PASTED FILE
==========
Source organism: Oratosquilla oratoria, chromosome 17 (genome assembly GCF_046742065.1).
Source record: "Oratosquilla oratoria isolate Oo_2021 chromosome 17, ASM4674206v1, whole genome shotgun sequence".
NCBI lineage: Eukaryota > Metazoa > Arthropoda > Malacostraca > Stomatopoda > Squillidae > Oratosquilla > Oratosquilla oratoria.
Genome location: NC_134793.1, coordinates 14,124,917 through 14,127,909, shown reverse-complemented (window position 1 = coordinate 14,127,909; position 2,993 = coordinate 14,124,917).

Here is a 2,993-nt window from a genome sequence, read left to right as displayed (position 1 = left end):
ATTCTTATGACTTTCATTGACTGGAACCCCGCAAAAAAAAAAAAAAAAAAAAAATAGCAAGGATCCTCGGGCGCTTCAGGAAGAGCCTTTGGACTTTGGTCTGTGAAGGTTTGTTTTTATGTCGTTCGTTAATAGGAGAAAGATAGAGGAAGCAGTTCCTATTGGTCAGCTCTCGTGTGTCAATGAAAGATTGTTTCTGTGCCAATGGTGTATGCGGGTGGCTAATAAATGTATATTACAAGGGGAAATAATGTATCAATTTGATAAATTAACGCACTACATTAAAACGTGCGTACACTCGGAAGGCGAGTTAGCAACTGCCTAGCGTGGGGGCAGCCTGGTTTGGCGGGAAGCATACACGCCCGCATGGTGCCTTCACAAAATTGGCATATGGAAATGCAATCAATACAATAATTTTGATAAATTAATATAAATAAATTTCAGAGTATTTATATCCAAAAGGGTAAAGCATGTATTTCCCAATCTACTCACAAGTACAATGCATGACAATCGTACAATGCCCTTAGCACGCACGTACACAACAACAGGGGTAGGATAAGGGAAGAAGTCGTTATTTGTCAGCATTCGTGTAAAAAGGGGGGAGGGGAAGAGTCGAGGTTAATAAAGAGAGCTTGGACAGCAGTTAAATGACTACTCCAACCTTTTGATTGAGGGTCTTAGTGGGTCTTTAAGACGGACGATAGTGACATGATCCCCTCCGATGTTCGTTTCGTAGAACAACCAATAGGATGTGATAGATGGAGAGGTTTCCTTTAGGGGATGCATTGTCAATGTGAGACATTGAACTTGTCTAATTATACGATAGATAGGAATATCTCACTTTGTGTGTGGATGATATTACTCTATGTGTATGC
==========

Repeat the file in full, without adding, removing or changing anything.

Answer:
Source organism: Oratosquilla oratoria, chromosome 17 (genome assembly GCF_046742065.1).
Source record: "Oratosquilla oratoria isolate Oo_2021 chromosome 17, ASM4674206v1, whole genome shotgun sequence".
NCBI lineage: Eukaryota > Metazoa > Arthropoda > Malacostraca > Stomatopoda > Squillidae > Oratosquilla > Oratosquilla oratoria.
Genome location: NC_134793.1, coordinates 14,124,917 through 14,127,909, shown reverse-complemented (window position 1 = coordinate 14,127,909; position 2,993 = coordinate 14,124,917).

Here is a 2,993-nt window from a genome sequence, read left to right as displayed (position 1 = left end):
ATTCTTATGACTTTCATTGACTGGAACCCCGCAAAAAAAAAAAAAAAAAAAAAATAGCAAGGATCCTCGGGCGCTTCAGGAAGAGCCTTTGGACTTTGGTCTGTGAAGGTTTGTTTTTATGTCGTTCGTTAATAGGAGAAAGATAGAGGAAGCAGTTCCTATTGGTCAGCTCTCGTGTGTCAATGAAAGATTGTTTCTGTGCCAATGGTGTATGCGGGTGGCTAATAAATGTATATTACAAGGGGAAATAATGTATCAATTTGATAAATTAACGCACTACATTAAAACGTGCGTACACTCGGAAGGCGAGTTAGCAACTGCCTAGCGTGGGGGCAGCCTGGTTTGGCGGGAAGCATACACGCCCGCATGGTGCCTTCACAAAATTGGCATATGGAAATGCAATCAATACAATAATTTTGATAAATTAATATAAATAAATTTCAGAGTATTTATATCCAAAAGGGTAAAGCATGTATTTCCCAATCTACTCACAAGTACAATGCATGACAATCGTACAATGCCCTTAGCACGCACGTACACAACAACAGGGGTAGGATAAGGGAAGAAGTCGTTATTTGTCAGCATTCGTGTAAAAAGGGGGGAGGGGAAGAGTCGAGGTTAATAAAGAGAGCTTGGACAGCAGTTAAATGACTACTCCAACCTTTTGATTGAGGGTCTTAGTGGGTCTTTAAGACGGACGATAGTGACATGATCCCCTCCGATGTTCGTTTCGTAGAACAACCAATAGGATGTGATAGATGGAGAGGTTTCCTTTAGGGGATGCATTGTCAATGTGAGACATTGAACTTGTCTAATTATACGATAGATAGGAATATCTCACTTTGTGTGTGGATGATATTACTCTATGTGTATGC